What happens to the coffin during a cremation?
During a cremation, the coffin is cremated along with the body. Only one coffin can be cremated at a time, with the only exception being the case of a mother and baby or twin children, and only when the next of kin requests that the two be cremated together.
The Code of Cremation Practice, which the City of Belfast Crematorium abides by, states that nothing must be removed from the coffin after it has been received by the funeral church inside the crematorium.
The only exception is when a family has purchased a removable cover for the coffin. After the cover is removed, the coffin is then placed into the cremator.
Crematorium regulations also call for all coffin fittings to be burnable. Handles and name plates are normally made of hard plastic. Nails and screws, however, do not burn and are removed from the cremated remains with a magnet.
Because a modern cremator operates at between 800 and 1100 degrees centigrade, any metals will fuse with other materials until they are unrecognisable.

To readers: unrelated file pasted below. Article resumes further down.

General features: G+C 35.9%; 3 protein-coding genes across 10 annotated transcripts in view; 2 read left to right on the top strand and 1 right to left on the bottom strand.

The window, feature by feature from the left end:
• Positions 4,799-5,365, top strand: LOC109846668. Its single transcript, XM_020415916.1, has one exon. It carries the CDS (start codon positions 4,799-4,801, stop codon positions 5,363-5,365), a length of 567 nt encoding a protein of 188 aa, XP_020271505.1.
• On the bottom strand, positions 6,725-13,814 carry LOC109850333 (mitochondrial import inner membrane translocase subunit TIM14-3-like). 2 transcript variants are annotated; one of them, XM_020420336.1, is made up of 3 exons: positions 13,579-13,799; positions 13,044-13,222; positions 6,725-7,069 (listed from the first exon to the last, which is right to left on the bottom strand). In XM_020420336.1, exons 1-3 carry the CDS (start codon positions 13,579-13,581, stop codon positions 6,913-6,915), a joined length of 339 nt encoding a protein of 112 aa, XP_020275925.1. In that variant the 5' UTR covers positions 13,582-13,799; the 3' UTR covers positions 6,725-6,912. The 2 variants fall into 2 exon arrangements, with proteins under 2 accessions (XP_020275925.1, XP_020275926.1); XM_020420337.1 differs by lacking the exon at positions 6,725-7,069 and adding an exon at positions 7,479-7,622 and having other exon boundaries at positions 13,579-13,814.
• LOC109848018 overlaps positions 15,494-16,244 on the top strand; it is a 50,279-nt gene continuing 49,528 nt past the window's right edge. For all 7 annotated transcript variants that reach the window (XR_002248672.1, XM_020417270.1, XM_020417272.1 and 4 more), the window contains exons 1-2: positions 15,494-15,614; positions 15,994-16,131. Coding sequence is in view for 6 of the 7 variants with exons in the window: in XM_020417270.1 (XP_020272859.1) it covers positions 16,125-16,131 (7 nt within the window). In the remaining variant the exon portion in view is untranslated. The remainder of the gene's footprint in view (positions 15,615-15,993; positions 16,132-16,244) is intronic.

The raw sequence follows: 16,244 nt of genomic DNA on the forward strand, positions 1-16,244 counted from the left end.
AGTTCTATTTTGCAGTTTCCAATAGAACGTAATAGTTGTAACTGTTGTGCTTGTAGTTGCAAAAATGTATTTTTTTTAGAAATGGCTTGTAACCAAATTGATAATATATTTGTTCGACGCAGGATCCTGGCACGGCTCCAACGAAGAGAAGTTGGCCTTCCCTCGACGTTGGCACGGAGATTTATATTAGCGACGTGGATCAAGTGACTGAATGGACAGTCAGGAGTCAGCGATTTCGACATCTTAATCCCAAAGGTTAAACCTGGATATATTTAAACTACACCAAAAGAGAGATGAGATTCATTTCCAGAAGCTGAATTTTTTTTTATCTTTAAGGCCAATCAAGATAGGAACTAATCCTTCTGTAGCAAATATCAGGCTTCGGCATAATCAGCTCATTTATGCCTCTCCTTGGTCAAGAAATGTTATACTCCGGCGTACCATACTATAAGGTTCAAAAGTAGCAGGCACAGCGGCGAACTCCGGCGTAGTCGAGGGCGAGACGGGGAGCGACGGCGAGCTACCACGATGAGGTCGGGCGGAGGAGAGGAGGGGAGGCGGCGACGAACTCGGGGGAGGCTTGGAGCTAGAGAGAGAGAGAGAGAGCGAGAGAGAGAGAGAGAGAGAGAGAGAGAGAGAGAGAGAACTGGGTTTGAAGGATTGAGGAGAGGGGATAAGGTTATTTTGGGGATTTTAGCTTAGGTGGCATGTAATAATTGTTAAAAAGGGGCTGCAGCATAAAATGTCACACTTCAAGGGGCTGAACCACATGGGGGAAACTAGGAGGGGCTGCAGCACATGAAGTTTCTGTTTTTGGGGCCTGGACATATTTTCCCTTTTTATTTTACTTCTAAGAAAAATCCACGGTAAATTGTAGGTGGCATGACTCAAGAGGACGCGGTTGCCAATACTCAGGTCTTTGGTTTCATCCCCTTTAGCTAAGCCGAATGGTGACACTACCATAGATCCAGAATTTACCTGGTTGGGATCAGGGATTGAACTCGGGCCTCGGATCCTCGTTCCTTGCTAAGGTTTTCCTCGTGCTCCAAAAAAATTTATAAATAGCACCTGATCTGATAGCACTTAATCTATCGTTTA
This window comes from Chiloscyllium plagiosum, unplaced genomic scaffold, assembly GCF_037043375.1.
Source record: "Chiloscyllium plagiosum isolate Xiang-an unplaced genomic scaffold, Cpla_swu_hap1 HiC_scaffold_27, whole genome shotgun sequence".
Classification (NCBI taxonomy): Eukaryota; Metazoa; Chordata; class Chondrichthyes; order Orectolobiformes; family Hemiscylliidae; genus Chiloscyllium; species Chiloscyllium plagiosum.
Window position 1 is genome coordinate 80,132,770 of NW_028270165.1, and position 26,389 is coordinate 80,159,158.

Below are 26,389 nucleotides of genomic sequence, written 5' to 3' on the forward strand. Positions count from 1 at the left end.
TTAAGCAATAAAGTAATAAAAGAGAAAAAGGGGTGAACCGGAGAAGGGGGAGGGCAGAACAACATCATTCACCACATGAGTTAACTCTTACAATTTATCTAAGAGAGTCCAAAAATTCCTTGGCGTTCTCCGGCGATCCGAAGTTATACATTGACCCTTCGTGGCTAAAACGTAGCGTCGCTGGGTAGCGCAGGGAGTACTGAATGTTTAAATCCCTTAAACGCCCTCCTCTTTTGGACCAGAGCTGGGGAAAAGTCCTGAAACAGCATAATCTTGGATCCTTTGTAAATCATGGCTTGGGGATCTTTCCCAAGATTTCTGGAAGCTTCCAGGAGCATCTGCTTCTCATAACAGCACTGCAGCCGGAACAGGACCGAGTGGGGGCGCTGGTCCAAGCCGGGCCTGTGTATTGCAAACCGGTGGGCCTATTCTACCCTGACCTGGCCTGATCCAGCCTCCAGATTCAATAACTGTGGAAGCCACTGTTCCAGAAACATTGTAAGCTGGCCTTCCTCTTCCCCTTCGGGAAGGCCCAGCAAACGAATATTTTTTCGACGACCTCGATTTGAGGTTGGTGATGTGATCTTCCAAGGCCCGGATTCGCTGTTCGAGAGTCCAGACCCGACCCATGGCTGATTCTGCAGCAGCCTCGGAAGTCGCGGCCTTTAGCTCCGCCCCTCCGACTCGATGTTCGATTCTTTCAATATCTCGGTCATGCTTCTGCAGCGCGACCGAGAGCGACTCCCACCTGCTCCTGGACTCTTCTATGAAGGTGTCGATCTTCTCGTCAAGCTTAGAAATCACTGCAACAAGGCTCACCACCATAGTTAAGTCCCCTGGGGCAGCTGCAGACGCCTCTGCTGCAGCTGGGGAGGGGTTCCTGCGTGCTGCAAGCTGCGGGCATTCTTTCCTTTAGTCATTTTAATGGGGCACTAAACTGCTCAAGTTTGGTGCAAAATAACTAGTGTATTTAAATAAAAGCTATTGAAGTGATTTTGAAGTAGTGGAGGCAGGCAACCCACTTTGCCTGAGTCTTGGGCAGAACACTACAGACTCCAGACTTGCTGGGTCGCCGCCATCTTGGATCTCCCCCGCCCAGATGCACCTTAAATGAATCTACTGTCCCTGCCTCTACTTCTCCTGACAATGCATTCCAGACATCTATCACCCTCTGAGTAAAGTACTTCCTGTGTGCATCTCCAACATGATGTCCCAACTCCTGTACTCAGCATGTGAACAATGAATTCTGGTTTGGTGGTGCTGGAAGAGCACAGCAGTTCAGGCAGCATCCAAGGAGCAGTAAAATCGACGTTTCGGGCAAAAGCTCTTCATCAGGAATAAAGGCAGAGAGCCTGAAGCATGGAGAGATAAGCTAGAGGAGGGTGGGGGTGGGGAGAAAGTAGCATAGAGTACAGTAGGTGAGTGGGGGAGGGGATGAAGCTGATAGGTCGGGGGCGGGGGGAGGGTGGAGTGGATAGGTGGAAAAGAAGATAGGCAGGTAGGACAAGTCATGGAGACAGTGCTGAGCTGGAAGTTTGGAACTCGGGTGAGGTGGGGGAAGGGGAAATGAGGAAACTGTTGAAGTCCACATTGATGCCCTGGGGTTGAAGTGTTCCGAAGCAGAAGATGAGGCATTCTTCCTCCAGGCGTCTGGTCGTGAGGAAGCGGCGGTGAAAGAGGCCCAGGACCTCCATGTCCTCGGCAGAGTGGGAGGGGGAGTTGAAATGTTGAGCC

For that reason, our staff advise that any jewellery is removed from the deceased after death, unless it is intended to be cremated, as there is no way of recovering such items once the coffin has been placed in the funeral church.
The Code of Cremation Practice, which the City of Belfast Crematorium abides by, states that any metal from a cremation should be disposed of in keeping with the crematory authority and recommends that this is done at the crematory grounds.
After the cremation, the ashes are put in a cooling chamber and then onto a cooling tray. When cool, any metal is removed with a magnet.
The remains are then placed into a machine called a cremulator which reduces them to a fine pale gray ash. They are then placed in a clearly marked container or urn.